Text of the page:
Opinion

Close the gap between Indigenous health outcomes and the rest of Canada

Dr. Alika Lafontaine says years of limited funding and perpetual crises have predictably lowered the expectations for what Indigenous health systems are supposed to deliver.

Years of limited funding means Indigenous health data-deficient, low-tech compared to provincial medicare

A doctor reads a blood pressure gauge during an examination of a patient. Dr. Alika Lafontaine says years of limited funding and perpetual crises have predictably lowered the expectations for what Indigenous health systems are supposed to deliver. (Joe Raedle/Getty Images)

In 2016, I stood with three Indigenous political organizations — Nishnawbe Aski Nation, Manitoba Keewatinowi Okimakanak and the Federation of Sovereign Indigenous Nations — to compete in the Great Healthcare Debate, a national competition held during the HealthcareCAN National Health Leadership Conference.

Delegates and presenters included CEOs, health boards, ministers and other decision-makers; competitors had a chance to become the top issue for delegates and their organizations to address the following year.

At the time, each of the Indigenous organizations was experiencing their own disparate health crises. Overwhelmed and under-resourced, their frustration was palpable. Among the 50 or so ideas that were presented at the debate competition, ours was the only one that spoke to the Truth and Reconciliation Calls to Action for health. Reconciliation had yet to make its way into health decision-making circles and there wasn't much optimism from anyone that transforming Indigenous health was an achievable task.

On the day we arrived, a Deputy Grand Chief questioned me about our participation in the event. He was skeptical that the 700 health care leaders gathered cared much for First Nations patients and their crises.

"These people don't care about us. They have other things on their mind," he said.

In those early days, all we had to work with was hope and optimism.

Waiting for action

Jump forward two years and the TRC Calls to Action on health and health transformation have become a part of the common vernacular between ministries, First Nations and other stakeholders. Hope for transforming Indigenous health systems has become a real possibility. Everyone is speaking the language of Indigenous health transformation.

And yet we wait for action. Crises continue unabated in Indigenous communities. National medical organizations and provincial health regions remain hesitant to aggressively address health service inequities, instead waiting for the federal government to act or fill the deafening silence. Health disparities continue to widen and most of the TRC actions for health care remain unfulfilled, or only partially delivered.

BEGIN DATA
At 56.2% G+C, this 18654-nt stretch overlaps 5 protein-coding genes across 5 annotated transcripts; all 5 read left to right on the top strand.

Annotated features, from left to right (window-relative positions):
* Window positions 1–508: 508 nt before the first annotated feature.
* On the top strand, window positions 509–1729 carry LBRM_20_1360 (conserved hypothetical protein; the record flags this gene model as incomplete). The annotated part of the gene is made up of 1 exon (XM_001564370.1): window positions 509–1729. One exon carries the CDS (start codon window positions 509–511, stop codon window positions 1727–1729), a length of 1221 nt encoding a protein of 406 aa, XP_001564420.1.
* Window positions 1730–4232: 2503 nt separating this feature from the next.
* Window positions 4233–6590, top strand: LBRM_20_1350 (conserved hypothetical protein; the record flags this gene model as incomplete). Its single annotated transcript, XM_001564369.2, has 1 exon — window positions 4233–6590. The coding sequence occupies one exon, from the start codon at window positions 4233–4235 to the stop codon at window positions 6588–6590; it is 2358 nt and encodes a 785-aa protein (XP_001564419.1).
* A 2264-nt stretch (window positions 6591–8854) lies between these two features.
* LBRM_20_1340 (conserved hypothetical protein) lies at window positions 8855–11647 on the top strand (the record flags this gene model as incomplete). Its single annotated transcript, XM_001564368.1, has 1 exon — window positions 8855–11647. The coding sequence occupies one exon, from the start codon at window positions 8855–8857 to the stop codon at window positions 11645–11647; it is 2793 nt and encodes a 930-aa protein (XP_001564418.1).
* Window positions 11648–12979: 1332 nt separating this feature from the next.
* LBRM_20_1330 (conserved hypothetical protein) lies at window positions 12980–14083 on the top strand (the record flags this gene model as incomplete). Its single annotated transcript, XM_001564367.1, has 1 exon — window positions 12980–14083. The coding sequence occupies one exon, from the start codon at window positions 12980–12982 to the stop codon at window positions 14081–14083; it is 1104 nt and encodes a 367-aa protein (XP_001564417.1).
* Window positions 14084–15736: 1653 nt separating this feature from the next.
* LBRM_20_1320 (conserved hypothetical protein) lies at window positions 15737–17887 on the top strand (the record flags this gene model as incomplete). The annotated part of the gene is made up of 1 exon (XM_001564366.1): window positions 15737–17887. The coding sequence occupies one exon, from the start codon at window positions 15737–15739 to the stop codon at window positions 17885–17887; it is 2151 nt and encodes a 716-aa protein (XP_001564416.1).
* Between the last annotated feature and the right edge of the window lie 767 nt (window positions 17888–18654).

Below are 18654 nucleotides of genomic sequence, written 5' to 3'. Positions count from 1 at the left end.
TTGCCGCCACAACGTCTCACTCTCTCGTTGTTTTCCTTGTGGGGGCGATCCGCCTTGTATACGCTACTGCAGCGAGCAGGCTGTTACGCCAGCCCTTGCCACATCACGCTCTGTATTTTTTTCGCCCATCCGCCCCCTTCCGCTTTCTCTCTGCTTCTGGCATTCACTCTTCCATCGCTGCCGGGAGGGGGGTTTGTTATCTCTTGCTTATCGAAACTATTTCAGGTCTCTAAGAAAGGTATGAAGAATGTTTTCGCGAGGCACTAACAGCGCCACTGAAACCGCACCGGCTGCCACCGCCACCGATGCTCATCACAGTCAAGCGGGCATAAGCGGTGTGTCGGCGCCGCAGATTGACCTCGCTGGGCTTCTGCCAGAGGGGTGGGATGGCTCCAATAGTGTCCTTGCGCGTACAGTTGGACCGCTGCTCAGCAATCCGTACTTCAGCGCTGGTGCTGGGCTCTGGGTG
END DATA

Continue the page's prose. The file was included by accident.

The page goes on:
From my experience with these three Indigenous political organizations and provincial/federal health systems, there are two areas we must pay closer attention to if we stand a chance at successfully improving Indigenous health.

One thing at a time

First — and by far the most challenging — is conflation: the merging of two or more sets of ideas or challenges into one.

While clean water, housing and food security are essential for wellness and treatment of disease, they were deliberately separated within the TRC's final report as outside the calls to action on health. There seems a logical reason for this; health access, population-specific health informatics, patient experiences free from hostility and oppression, mental health support, Indigenous representation in health provider roles and integration of traditional Indigenous wellness practices all have direct and immediate effects on disease trajectories.

Other social determinants of health — while essential to wellness — require very different resources, strategies and time frames than health systems.

Imagine if Canadian patients were asked to choose between clean water or consistent access to a health provider? Or between a safe home to live in and having your pneumonia symptoms assessed?

Mixing all the determinants together and calling it a health system — which is something we would never consider in provincial health systems — is not a holistic approach to creating health systems (and is a very different challenge than holistic approaches to health and wellness, yet more conflation).

Insisting on mixing the determinants together creates unneeded confusion and complexity, while propagating the myth that change takes a long time.